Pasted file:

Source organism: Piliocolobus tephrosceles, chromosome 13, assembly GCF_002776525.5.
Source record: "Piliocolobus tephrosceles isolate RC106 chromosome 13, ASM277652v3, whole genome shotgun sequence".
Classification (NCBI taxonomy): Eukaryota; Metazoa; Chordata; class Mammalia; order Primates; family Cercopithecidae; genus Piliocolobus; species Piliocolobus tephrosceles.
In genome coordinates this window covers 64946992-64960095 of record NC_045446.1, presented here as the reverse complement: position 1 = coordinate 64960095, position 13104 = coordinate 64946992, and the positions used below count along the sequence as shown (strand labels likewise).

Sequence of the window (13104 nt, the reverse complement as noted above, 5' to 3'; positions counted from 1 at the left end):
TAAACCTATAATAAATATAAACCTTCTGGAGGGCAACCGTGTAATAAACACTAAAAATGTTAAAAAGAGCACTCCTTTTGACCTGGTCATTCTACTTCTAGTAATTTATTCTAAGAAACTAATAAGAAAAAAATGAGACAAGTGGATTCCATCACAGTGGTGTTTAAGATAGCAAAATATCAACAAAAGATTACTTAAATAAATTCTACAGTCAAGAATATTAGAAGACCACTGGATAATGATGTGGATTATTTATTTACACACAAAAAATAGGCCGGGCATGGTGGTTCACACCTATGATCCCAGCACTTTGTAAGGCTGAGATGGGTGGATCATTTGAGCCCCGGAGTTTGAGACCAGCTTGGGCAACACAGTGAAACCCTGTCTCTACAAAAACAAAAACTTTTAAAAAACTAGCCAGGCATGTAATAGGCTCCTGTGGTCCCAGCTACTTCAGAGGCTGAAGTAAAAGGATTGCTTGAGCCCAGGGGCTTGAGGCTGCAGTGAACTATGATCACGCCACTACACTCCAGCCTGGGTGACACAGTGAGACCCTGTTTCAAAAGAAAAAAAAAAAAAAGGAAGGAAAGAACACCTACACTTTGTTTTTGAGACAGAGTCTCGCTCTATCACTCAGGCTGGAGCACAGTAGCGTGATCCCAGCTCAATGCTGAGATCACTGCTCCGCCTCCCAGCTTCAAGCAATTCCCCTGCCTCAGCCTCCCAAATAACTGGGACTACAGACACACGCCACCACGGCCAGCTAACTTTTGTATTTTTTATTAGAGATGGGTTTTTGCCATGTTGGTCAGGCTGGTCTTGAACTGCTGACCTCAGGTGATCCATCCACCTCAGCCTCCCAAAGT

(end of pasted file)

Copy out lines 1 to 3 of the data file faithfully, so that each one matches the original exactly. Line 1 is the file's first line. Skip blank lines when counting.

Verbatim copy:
Source organism: Piliocolobus tephrosceles, chromosome 13, assembly GCF_002776525.5.
Source record: "Piliocolobus tephrosceles isolate RC106 chromosome 13, ASM277652v3, whole genome shotgun sequence".
Classification (NCBI taxonomy): Eukaryota; Metazoa; Chordata; class Mammalia; order Primates; family Cercopithecidae; genus Piliocolobus; species Piliocolobus tephrosceles.